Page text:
At the Ideal Wine Company we are luxury wine specialists that understand the basic principles of wine making. One of these principles is that weather patterns are a major element of viticulture. So with shifting weather patterns due to climate change, has European viticulture undergone a radical transformation?
A new report from alcohol expert Just-Drink suggests that climate change could be already having an effect on the way wine is produced and where in the continent the grapes are grown. The report cited evidence form a research project undertaken by the University of South-West Oregon.
They key piece of research found that the wine growing season temperature in some 27 key wine growing countries saw a rise of 2.3% Fahrenheit over the previous 50 year period. Consider that even a fraction of a degrees rise can have an effect on plant life and we begin to see that climate change is a real game changer for the wine growing industry.
In fact the report states that some of the continents prime wine growing areas are reaching dangerous temperature levels for production of grapes in wine. They are passing the temperature threshold in which after the quality of wine starts to decline. It specifically states that “the dramatic decline is predicted for Europe.”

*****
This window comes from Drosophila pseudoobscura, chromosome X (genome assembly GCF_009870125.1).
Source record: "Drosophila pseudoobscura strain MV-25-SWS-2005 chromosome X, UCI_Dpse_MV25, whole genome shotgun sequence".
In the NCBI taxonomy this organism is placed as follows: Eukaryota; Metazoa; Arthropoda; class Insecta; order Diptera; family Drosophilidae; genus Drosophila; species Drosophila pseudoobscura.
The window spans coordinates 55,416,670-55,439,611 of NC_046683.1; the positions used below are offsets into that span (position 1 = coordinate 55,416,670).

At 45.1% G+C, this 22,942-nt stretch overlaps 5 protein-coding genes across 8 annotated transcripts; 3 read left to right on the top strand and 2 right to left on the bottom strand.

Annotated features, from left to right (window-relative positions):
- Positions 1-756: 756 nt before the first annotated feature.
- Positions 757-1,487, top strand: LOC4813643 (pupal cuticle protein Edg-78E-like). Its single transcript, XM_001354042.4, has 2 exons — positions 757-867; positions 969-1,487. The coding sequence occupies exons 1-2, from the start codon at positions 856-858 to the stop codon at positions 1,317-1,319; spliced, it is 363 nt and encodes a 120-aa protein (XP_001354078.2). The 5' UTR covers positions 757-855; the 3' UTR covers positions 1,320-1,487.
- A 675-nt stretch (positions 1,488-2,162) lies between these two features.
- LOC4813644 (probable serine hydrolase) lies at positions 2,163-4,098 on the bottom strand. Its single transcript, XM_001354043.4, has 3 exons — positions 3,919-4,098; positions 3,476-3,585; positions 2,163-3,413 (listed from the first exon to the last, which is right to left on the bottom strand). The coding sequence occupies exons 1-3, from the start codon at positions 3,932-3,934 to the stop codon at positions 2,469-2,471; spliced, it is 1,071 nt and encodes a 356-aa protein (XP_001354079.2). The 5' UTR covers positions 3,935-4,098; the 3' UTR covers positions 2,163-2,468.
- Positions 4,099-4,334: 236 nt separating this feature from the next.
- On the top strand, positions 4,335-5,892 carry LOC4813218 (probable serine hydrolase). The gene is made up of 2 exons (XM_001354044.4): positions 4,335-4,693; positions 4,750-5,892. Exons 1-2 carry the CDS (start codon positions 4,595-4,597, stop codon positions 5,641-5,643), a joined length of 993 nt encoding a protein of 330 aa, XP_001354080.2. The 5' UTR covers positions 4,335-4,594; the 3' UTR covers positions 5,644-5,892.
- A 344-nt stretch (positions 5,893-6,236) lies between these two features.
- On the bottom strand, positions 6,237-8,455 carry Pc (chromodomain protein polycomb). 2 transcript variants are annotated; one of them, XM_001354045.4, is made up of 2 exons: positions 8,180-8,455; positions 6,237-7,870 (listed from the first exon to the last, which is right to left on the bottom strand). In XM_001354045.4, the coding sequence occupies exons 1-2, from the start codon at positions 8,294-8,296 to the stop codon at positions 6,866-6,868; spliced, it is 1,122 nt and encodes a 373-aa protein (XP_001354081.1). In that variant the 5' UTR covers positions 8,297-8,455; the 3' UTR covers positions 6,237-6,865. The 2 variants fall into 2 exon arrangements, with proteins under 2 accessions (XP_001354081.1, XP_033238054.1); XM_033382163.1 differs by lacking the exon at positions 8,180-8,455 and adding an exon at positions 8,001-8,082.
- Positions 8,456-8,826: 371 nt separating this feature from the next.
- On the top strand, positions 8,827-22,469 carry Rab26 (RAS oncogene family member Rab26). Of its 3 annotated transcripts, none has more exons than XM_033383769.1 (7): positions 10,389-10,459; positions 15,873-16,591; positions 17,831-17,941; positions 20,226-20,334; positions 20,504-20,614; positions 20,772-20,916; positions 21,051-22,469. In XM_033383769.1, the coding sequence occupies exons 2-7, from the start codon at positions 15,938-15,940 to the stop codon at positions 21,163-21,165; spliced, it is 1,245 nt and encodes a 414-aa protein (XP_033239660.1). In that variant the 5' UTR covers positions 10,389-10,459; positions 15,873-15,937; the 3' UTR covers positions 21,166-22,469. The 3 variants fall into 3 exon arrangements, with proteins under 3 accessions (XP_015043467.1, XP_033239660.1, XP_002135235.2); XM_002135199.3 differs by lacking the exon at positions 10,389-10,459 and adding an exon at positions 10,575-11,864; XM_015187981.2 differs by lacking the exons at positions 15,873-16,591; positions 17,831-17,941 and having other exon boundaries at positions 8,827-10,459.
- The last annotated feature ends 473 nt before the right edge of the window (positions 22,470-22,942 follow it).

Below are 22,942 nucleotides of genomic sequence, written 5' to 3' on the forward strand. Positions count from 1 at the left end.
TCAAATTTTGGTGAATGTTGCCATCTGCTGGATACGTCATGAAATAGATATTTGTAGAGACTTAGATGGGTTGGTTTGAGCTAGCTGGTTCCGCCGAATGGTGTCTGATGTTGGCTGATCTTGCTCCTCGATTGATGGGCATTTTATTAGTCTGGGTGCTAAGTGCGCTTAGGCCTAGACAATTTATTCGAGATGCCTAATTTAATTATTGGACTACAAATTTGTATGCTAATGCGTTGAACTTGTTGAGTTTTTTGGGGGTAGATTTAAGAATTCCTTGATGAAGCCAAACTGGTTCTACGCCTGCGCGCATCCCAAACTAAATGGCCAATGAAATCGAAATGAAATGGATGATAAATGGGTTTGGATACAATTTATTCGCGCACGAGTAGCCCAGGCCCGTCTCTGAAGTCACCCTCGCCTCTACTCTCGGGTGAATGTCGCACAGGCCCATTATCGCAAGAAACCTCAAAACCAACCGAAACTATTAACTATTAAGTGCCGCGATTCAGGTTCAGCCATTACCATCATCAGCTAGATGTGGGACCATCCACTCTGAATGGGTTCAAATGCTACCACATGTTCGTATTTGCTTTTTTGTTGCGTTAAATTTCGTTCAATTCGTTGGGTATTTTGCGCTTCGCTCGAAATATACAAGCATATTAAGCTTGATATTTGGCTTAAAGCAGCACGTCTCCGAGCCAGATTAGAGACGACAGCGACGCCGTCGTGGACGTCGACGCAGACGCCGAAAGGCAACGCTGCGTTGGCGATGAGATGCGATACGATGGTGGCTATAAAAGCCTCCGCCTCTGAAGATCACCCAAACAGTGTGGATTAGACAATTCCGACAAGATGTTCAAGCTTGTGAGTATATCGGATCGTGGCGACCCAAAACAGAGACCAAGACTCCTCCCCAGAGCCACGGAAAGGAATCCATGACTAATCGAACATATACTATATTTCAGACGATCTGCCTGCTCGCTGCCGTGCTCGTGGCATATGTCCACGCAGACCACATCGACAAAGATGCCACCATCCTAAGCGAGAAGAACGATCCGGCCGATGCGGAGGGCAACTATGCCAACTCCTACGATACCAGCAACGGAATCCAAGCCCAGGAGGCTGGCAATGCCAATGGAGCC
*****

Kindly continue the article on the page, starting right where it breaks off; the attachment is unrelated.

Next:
These types of countries include those in Europe’s southernmost reaches, most notably Italy, Spain and Greece. However, what is important to note is that temperatures in wine growing countries are rising across the board.
This means that as the south gets hotter, so does the north. This means that there is a chance that countries that have never been large players on the wine making scene such as Austria, the UK and Denmark may grow to have a greater prominence as temperatures shift to bring prime wine growing conditions to their shores. This list could even include Scandinavian nation Finland.
The report comments on this theory. It says that “historically, Germany had been at the northern limits of wine production, where the grapes have struggled to achieve ripeness,” however “now that warmer temperatures are coming more frequently, the wine production frontier has shifted further northwards into countries where the growing of vines was previously considered unimaginable.”
At the Ideal Wine Company we recognise that the wine industry is famously versatile. It has had to be in order to survive as long as it has. Therefore it’s not surprising that as climate change alters the way we think of the world, it will most likely change the way we think of wine as well. It really is an exciting time to be in the wine industry.